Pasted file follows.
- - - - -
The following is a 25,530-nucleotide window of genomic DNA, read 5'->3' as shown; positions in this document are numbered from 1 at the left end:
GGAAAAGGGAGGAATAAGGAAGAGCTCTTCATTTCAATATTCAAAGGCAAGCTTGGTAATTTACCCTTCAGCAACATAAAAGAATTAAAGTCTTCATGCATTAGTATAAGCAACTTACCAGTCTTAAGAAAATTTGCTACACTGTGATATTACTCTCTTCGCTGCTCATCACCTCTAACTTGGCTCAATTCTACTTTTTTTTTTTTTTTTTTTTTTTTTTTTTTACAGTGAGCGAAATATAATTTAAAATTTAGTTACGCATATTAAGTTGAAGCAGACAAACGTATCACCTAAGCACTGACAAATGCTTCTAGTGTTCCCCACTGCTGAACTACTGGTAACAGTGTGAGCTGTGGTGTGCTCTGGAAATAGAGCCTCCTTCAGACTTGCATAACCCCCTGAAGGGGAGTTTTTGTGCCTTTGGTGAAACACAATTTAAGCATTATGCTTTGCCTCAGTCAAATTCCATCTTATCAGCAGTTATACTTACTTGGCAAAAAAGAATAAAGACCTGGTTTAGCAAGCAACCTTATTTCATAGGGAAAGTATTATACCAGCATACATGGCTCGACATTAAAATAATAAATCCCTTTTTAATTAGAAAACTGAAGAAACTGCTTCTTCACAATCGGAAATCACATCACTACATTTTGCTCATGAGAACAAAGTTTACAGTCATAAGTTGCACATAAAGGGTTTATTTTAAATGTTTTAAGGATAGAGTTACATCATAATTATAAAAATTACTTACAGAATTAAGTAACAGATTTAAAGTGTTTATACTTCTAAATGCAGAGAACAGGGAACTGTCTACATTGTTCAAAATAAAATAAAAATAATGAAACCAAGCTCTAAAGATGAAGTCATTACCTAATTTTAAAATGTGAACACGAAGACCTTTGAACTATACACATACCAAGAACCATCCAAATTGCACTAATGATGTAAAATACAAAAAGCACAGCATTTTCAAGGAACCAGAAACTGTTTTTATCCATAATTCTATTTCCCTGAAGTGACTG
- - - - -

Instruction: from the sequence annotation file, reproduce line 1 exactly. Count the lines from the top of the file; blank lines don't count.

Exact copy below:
The following is a 25,530-nucleotide window of genomic DNA, read 5'->3' as shown; positions in this document are numbered from 1 at the left end: